Exclusive event invitations with hiring managers, live chats with female thought leaders and the latest remote, flexible and in office roles and companies committed to creating more diverse and inclusive workplaces.
Everything You Need to Know About How to Get a Remote Job
A version of this article previously appeared on Skillcrush, an online education program for creatives, thinkers, and makers that gives total tech newbies the tools to make major career changes.
Cameron Chapman, Skillcrush
A decade ago, I had a traditional office job working for a magazine publisher. It was a great job, no doubt. But it also came with a long—and in the winter sometimes treacherous—commute every day. My 8+ hour workday quickly turned to 10+ hours when you tacked on the hour drive on either end.
Let's just say that when the opportunity came along to cut the commute (and work in my pajamas when I felt like it), I jumped at it.
But I was lucky. I sort of fell into remote working, through freelancing as a copy editor, blogger, and designer, before coming on board here at Skillcrush as a more "typical" remote worker.
Not everyone gets to have the same kind of natural transition into remote working, though. If you're reading this, you're probably wondering how you can purposely start working remotely.
If you're not sure if working remotely is right for you, check out these amazing reasons:
Work From Anywhere
Home office, front porch, kitchen table, coffee shop, coworking space, RV traveling across America, an exotic beach somewhere, camping in the woods (thank you, 4G hotspot!), or pretty much anywhere else you can connect to the Internet.
Set Your Own Schedule
Not every remote job allows for this, but a lot of them offer at least some flexibility around when you work. That means if you find you're most productive from 5am to 9am (or midnight to 4am, or in the middle of the afternoon), you can roll with it. It also means you can live in another timezone without working in the middle of the night! Unless you want to of course.
You won't need an entire work wardrobe if you're working from home every day (at most you might need a few nice shirts for video meetings). And you'll save a lot by not commuting every day (plus that's good for the environment). You can also avoid the costs of the big city and choose to settle where the cost of living is lower, and your paycheck goes further.
Make More Money
If you live somewhere with a low cost of living and median income, but work for a company based in an area with high wages, you may get paid based on where the company is, not where you are. That means you can live in the middle of nowhere but make the kind of salary you'd make in NYC. (Some companies scale salary based on where you live, so keep that in mind!)
This one might come as a surprise, but meetings done via Google Hangouts or Skype always seem to stay on task and operate more efficiently than those that happen in person. Plus—here's a dirty little remote work secret—you can multitask during a lot of meetings (especially if you're only needed for one small part).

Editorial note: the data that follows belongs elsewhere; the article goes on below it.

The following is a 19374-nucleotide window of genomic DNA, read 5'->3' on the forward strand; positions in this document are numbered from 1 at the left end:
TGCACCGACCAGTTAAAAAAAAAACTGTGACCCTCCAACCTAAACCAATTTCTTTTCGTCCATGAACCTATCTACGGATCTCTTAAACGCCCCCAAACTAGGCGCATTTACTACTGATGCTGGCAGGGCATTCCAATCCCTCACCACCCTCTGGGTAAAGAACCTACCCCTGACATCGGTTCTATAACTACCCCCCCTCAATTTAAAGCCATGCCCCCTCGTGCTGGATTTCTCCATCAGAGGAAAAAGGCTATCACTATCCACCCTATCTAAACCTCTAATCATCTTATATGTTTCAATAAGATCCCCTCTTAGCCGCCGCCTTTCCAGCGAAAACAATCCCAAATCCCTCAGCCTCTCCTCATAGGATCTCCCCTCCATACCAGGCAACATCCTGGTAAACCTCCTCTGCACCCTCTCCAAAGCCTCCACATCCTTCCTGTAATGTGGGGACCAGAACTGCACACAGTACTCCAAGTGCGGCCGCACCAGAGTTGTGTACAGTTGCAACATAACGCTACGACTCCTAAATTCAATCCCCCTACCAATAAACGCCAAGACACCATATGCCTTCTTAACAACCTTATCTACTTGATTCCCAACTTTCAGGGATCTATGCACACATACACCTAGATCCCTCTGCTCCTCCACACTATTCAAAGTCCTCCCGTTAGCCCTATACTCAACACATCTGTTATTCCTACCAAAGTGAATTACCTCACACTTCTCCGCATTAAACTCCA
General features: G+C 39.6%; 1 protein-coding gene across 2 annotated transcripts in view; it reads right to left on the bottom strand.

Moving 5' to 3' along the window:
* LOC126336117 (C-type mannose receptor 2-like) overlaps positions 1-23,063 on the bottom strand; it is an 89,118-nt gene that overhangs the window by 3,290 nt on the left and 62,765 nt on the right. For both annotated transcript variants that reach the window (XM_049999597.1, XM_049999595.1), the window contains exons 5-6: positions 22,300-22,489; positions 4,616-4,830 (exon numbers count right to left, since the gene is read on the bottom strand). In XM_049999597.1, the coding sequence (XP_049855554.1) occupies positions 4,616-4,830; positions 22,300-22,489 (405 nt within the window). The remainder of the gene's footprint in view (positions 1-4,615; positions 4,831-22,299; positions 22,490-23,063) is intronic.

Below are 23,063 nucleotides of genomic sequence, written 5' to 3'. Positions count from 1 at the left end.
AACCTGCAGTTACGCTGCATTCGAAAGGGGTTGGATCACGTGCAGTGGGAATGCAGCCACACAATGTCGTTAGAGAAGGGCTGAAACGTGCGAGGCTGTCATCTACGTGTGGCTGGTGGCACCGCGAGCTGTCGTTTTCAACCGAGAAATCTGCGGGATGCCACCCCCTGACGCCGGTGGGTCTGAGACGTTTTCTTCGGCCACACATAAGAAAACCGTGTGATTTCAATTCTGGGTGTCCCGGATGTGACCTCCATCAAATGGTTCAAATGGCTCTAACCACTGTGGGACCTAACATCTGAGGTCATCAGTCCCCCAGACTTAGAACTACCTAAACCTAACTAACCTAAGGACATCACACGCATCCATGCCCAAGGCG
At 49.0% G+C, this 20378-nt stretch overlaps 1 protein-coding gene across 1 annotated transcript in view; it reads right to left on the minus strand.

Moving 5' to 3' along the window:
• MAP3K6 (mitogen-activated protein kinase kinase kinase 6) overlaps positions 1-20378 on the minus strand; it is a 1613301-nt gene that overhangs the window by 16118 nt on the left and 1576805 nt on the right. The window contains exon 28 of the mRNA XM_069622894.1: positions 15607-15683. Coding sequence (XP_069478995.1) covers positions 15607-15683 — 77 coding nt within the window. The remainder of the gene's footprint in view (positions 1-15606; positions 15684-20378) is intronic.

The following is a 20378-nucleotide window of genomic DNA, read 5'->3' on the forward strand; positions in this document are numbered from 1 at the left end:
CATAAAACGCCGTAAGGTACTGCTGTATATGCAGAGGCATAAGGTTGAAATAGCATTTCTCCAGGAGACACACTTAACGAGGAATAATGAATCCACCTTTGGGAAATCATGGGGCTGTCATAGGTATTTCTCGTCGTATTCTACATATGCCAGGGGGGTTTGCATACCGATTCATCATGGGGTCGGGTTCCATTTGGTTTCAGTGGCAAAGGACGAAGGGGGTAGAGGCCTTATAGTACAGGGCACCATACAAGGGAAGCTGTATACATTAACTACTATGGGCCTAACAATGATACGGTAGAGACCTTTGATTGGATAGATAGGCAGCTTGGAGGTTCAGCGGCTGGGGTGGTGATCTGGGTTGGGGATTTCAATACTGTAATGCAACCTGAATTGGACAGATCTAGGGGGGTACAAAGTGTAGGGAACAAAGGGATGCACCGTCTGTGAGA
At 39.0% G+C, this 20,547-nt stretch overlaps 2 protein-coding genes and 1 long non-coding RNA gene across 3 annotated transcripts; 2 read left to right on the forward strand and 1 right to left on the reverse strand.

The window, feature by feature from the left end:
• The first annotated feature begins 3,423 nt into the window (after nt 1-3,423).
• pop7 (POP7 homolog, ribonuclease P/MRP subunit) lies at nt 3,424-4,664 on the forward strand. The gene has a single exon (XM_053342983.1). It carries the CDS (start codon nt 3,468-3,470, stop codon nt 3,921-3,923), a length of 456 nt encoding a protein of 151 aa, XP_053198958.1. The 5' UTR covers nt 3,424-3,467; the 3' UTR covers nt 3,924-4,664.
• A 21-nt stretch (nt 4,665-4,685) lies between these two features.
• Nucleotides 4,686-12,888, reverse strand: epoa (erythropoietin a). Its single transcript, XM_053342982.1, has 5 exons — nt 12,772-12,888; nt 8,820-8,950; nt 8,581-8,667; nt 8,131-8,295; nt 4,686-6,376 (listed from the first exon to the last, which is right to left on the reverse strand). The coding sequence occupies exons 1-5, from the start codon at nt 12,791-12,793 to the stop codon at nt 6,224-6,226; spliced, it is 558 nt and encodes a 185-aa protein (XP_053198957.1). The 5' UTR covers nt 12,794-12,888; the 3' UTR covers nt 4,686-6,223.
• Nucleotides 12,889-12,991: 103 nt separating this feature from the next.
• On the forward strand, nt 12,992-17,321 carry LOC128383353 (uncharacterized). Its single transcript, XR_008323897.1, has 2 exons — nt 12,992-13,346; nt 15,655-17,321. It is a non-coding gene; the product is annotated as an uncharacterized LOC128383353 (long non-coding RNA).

Earning more, spending less, flexibility…That all sounds pretty awesome, right?
Spoiler alert: The #1 best way to get the freedom that comes along with working remotely is to learn tech skills.
The best paying remote jobs are almost all at least somewhat related to tech, whether it's content marketing (design and basic HTML & CSS skills come in super handy there) or web development (which requires, you know, coding skills), tech knowledge makes you way more hireable as a remote worker.
5 Tried & True Steps for Creating a More Diverse Pipeline from Leaders at HomeAway and Shopify
The organizations we work with at PowerToFly are all committed to building diverse talent pipelines, but they often don't know how to begin.
We work one-on-one with clients to tackle this issue, but we wanted to share the lessons we've learned with a much larger audience. So we partnered with recruiting software company, Lever, to host a webinar with diversity leaders at HomeAway and Shopify:
A 2018 study found that 1 in 5 highly engaged employees is at risk of burnout. And the General Social Survey of 2016 (a nationwide survey that tracks the attitudes and behaviors of American society) found that 50 percent of respondents are consistently exhausted because of work, compared with 18 percent two decades ago.
Plus 15 Companies With Childcare Benefits hiring now
Ever since Amazon made headlines earlier this month when parents at the company asked for back up daycare, I've been thinking about the implications of childcare options (or a lack thereof) for working parents.
People Operations Lead, Katherine Klui, on the Collaborative Culture at Attune
The insurance industry is booming. Not only does it employ 115 times as many people as Google, Facebook, Apple, Twitter and Yahoo combined, but there are a plethora of emerging startups taking advantage of the idea that "the insurance industry is in need of a makeover" - and the makeover starts with technology.